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Dark Web Enters Art Auction Business

The New Zealand art media is buzzing about the recent appearance of a message on the dark web from user Diabolo advertising the auction of a stolen painting – Chief Ngatai-Raure (1884) by Gottfried Lindauer (1839-1926). Lindauer was a portrait artist known for his paintings of the Māori, an indigenous Polynesian people native to the country.

The painting was stolen earlier this year in a smash-and-grab at the International Art Centre in Auckland. Diabolo has set a “buy now” price of around £500,000, payable in bitcoin. But of course the problem for prospective buyers, just like with legitimate online auctions from trusted auction houses, is authentication.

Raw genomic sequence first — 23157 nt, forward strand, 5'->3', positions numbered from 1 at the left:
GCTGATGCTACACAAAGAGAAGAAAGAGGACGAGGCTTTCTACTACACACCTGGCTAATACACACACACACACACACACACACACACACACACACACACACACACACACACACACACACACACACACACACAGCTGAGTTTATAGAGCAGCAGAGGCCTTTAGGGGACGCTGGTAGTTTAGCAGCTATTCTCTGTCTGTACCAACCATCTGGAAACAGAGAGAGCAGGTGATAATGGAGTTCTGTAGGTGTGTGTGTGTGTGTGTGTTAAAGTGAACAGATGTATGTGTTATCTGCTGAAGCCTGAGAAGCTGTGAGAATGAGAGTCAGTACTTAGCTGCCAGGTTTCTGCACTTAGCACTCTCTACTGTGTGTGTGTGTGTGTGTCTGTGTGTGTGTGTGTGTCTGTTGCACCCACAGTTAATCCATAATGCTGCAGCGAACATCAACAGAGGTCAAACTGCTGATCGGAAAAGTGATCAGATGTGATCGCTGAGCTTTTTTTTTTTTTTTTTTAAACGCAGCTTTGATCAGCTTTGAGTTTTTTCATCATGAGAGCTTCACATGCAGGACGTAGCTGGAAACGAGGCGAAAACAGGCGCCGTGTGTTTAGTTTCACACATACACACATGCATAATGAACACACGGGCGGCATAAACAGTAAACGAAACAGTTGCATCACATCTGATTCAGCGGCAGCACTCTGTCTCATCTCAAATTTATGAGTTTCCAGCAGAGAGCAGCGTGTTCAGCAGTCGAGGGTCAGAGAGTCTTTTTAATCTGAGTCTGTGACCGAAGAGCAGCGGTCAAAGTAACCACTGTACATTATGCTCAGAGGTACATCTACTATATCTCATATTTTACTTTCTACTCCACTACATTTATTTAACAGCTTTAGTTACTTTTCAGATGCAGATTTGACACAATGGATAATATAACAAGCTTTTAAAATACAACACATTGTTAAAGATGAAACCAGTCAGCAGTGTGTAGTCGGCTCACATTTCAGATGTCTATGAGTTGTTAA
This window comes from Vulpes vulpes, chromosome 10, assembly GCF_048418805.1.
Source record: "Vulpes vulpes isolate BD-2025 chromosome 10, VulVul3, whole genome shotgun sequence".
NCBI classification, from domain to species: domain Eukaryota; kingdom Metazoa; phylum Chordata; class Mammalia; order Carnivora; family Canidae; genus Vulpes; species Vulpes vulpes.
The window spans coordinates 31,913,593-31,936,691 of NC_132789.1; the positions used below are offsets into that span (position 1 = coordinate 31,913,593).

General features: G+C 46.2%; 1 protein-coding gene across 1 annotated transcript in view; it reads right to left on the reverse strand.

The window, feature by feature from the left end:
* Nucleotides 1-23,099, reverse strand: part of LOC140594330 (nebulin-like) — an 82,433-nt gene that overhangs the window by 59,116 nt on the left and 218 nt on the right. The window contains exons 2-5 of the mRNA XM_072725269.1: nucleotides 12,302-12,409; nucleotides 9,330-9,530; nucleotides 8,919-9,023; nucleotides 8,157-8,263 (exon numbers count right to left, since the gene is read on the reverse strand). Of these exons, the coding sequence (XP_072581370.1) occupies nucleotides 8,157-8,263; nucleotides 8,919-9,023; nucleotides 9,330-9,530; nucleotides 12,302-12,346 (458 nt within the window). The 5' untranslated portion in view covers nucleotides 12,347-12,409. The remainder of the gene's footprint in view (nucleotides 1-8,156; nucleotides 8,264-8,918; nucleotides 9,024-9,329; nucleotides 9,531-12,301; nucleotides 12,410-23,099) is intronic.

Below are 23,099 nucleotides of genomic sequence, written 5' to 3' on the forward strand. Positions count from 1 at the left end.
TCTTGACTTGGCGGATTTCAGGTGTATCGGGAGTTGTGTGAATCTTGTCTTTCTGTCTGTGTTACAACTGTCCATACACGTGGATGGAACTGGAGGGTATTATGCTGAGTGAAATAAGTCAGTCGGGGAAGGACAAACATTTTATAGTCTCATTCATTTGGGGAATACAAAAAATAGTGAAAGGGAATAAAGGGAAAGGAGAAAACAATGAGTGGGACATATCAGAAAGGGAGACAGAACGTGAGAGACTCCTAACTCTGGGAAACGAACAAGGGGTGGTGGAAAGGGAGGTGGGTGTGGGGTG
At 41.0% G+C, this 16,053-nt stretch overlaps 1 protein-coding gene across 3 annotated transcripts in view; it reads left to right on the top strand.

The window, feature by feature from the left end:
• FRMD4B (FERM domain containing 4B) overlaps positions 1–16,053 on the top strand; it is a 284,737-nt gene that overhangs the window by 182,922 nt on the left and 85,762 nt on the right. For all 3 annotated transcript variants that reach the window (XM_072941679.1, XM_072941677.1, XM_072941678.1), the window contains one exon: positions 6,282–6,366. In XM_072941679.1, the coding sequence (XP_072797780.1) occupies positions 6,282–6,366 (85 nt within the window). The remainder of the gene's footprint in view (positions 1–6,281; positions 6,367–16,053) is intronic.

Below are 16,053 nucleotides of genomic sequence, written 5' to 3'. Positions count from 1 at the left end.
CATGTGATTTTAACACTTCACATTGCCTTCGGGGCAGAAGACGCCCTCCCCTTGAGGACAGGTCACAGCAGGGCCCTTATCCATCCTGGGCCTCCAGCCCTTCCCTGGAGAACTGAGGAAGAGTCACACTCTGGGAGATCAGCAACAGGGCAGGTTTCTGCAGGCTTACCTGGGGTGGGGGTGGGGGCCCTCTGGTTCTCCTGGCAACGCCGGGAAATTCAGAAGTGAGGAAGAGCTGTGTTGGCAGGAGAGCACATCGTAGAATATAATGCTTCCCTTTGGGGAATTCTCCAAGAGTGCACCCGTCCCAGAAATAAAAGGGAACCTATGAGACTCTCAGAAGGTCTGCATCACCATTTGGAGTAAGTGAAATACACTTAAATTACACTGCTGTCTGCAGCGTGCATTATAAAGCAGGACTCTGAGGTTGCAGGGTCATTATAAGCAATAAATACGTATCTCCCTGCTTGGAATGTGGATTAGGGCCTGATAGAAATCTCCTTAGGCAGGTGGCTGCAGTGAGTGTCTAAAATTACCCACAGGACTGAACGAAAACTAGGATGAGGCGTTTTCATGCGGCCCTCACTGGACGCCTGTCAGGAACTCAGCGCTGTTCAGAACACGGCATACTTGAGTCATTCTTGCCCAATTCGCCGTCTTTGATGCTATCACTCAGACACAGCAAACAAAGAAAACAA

Aside from the red flag that the seller is an untraceable, self-verified thief advertising on a platform known to be frequented by gangsters, terrorists and drug dealers, Jason Bailey of the Artnome project has posted compelling evidence on his site that the painting is a fake. Using image recognition software, Bailey proved the picture in the ad is a composite. The picture of the actual painting was lifted from the web, resised then stuck inside a picture of a frame on a wall, also taken from the web. Nonetheless, Bailey has only proven the picture in the ad was manipulated with photo software. That does not mean Diabolo does not have the painting. All we can say is, furtum caveat emptor!

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